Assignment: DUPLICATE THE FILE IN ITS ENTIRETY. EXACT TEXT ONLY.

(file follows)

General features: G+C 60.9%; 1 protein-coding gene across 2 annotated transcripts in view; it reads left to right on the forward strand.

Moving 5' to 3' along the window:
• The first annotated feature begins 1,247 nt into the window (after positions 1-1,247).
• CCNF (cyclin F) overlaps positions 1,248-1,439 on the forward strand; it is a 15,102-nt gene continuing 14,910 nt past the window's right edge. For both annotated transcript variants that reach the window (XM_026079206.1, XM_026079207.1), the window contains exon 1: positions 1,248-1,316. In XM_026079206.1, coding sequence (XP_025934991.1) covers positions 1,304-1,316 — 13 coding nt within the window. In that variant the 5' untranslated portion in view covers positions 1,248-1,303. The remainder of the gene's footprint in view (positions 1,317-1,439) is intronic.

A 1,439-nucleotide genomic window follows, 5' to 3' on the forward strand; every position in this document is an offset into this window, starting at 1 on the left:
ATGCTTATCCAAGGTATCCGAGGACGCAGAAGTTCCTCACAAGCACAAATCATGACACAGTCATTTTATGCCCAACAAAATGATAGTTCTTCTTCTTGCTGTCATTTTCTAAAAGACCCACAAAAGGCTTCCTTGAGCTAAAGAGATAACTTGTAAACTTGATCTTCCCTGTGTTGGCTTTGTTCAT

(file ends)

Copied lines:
General features: G+C 60.9%; 1 protein-coding gene across 2 annotated transcripts in view; it reads left to right on the forward strand.

Moving 5' to 3' along the window:
• The first annotated feature begins 1,247 nt into the window (after positions 1-1,247).
• CCNF (cyclin F) overlaps positions 1,248-1,439 on the forward strand; it is a 15,102-nt gene continuing 14,910 nt past the window's right edge. For both annotated transcript variants that reach the window (XM_026079206.1, XM_026079207.1), the window contains exon 1: positions 1,248-1,316. In XM_026079206.1, coding sequence (XP_025934991.1) covers positions 1,304-1,316 — 13 coding nt within the window. In that variant the 5' untranslated portion in view covers positions 1,248-1,303. The remainder of the gene's footprint in view (positions 1,317-1,439) is intronic.

A 1,439-nucleotide genomic window follows, 5' to 3' on the forward strand; every position in this document is an offset into this window, starting at 1 on the left:
ATGCTTATCCAAGGTATCCGAGGACGCAGAAGTTCCTCACAAGCACAAATCATGACACAGTCATTTTATGCCCAACAAAATGATAGTTCTTCTTCTTGCTGTCATTTTCTAAAAGACCCACAAAAGGCTTCCTTGAGCTAAAGAGATAACTTGTAAACTTGATCTTCCCTGTGTTGGCTTTGTTCAT